Does this information give you peace or make you more anxious? Would it be helpful for you when deciding on an adoption match or choosing a donor?

 

First published in 2015; Updated 2018
Image credit: jenny mae

22/08/2018 | by Dawn Davenport | Categories: Adoption, Adoption Blog, Blog, Infertility, Infertility Blog | 3 Comments



3 Responses to Importance of Genetics in Determining Who We Are

  1. Amy says:

    I was totally enthralled listening to the podcast. I “rewound” several times to get the number she said. I am a little bit of a research enthusiast as well, especially when it comes to nature/nurture. (Don’t get me started on the Manning football dynasty at a dinner party!)
    I think information is powerful, knowing what we can possibly expect based on heritability is good going in, especially in relation to substance abuse. However, I also believe in the power of arming our children with the knowledge that they have the power to make choices. Even if I am genetically predisposed to alcoholism the power to choose lies within me as well.
    Thanks for sharing.

  2. marilynn says:

    On the topic of this study I was interested in height being 80% influenced by genes. Wouldn’t the only way environment could influence height would be to retard the 100% influence by malnutrition or leg binding or wearing a corset during pregnancy?

    I wonder if a lot of this epigenics craze is based on the possibility that someone could retard or derail the person’s natural trajectory by how they behave during their pregnancy or by how they behave while raising their child (or someone else’s child).

  3. Elizabeth Beatley says:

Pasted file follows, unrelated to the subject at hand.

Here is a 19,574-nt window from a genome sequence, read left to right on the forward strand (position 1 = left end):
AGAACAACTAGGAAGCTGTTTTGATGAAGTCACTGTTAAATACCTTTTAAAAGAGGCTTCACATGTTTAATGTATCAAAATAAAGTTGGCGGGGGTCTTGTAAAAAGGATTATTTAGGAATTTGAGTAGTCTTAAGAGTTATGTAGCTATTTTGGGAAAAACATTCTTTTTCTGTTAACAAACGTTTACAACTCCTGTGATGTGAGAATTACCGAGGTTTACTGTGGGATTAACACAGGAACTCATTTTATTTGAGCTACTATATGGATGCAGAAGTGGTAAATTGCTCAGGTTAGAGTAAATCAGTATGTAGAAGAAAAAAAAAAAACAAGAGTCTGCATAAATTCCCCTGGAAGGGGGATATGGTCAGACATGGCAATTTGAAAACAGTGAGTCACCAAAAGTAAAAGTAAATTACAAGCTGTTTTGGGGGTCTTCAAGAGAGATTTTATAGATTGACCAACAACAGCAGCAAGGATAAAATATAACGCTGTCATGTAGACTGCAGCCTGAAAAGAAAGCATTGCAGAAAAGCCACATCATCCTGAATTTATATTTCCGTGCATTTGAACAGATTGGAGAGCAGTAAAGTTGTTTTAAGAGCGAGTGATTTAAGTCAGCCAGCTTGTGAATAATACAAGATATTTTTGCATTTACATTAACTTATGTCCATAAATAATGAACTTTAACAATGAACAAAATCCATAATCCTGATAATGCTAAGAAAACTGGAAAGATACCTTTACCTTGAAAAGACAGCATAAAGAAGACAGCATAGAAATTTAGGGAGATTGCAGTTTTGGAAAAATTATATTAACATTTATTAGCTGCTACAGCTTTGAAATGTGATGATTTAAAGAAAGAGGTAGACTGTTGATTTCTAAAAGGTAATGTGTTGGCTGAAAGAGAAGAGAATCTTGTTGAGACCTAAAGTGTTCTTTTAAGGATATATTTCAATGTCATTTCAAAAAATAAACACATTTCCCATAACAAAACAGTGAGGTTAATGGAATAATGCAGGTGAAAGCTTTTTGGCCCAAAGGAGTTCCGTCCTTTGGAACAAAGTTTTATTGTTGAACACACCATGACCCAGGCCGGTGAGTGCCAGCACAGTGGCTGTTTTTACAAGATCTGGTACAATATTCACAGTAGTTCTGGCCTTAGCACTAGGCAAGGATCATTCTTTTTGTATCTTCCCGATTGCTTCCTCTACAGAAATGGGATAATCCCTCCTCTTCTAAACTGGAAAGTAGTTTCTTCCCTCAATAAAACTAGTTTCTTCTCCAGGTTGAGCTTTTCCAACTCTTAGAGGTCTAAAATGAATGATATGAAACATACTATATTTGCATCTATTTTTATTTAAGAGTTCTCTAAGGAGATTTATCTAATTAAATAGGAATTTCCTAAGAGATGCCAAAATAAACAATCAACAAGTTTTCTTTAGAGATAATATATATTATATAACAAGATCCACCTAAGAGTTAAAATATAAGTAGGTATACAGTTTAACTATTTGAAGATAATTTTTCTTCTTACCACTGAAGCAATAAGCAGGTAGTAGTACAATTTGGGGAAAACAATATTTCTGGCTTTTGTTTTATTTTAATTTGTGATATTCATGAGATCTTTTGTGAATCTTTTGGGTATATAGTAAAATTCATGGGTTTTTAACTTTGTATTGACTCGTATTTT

I am responding to the question about whether or not I think children in families who have struggled with infertility are more cherished than other children.

    After 10 years of coping with unexplained infertility (3 rounds of IUI, 2 IVF cycles (both of which resulted in miscarriage), and 3 years of domestic adoption approval with no placement, my husband and I started foster care training. Several months later, an amazing 2.5 year old little girl was placed with us for foster care. A year and half after that, we got to adopt her! Do we cherish her? ABSOLUTELY! Do our extended family members cherish her? ABSOLUTELY! In fact, we know that sometimes we are overly attentive, watching every single thing she does and centering every life activity around her. This became glaringly apparent when we stayed with friends at the beach for a weekend. We all sat down to dinner. Our friends’ children ate and talked to one another, occasionally speaking to the adults. Our child wanted everyone to be quiet so she could sing a song for them. They obliged her. Next, she interrupted the adult conversation to ask silly questions. In her defense, she knows no different. At dinner time, it is all about her. In fact, almost any time of day, it is all about her. We are working on this and getting better. I tell this story to segue to my best guess at what the answer to your question might be. I feel certain that almost all parents cherish their children, whether the child was conceived by accident, on the first try, using assistance, or adopted. However, I suspect that those of us who had to work harder and wait longer to make it happen may be more in awe that this child/ren is finally here! With that awe may come a heightened level of attention, concern for safety, etc. Does this mean that we cherish our child more than other parents do? I do not think so. I just think it means that, in some ways, we think about parenthood from a different perspective. In most cases, when things come easily, we appreciate and enjoy them, but maybe do not wake up each morning feeling intense gratitude for them. After almost two years, I wake up each morning still in awe and intensely grateful that our little girl is there. I would cherish her none the less if she had been conceived the day we started trying, but I doubt that my awe and gratitude would be the same. Of course, everyone is different, and I can only speak from my personal experience.